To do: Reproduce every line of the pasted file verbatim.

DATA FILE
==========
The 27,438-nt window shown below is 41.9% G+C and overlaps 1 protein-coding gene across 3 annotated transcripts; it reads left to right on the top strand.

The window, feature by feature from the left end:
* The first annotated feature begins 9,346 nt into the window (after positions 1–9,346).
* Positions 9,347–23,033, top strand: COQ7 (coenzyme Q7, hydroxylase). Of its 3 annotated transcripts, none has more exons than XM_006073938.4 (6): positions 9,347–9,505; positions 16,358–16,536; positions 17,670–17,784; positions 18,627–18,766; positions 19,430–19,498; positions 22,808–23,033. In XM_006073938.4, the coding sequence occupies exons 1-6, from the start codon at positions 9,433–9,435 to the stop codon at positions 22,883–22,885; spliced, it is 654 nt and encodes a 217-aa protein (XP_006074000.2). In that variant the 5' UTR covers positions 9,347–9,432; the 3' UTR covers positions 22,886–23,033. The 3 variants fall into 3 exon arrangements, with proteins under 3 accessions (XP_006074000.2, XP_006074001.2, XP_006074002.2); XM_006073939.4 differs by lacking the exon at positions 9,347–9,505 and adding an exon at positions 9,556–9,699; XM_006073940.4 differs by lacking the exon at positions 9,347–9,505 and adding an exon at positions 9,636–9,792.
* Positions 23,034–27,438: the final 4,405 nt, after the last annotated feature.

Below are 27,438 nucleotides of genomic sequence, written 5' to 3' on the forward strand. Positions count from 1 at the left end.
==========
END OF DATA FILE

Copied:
The 27,438-nt window shown below is 41.9% G+C and overlaps 1 protein-coding gene across 3 annotated transcripts; it reads left to right on the top strand.

The window, feature by feature from the left end:
* The first annotated feature begins 9,346 nt into the window (after positions 1–9,346).
* Positions 9,347–23,033, top strand: COQ7 (coenzyme Q7, hydroxylase). Of its 3 annotated transcripts, none has more exons than XM_006073938.4 (6): positions 9,347–9,505; positions 16,358–16,536; positions 17,670–17,784; positions 18,627–18,766; positions 19,430–19,498; positions 22,808–23,033. In XM_006073938.4, the coding sequence occupies exons 1-6, from the start codon at positions 9,433–9,435 to the stop codon at positions 22,883–22,885; spliced, it is 654 nt and encodes a 217-aa protein (XP_006074000.2). In that variant the 5' UTR covers positions 9,347–9,432; the 3' UTR covers positions 22,886–23,033. The 3 variants fall into 3 exon arrangements, with proteins under 3 accessions (XP_006074000.2, XP_006074001.2, XP_006074002.2); XM_006073939.4 differs by lacking the exon at positions 9,347–9,505 and adding an exon at positions 9,556–9,699; XM_006073940.4 differs by lacking the exon at positions 9,347–9,505 and adding an exon at positions 9,636–9,792.
* Positions 23,034–27,438: the final 4,405 nt, after the last annotated feature.

Below are 27,438 nucleotides of genomic sequence, written 5' to 3' on the forward strand. Positions count from 1 at the left end.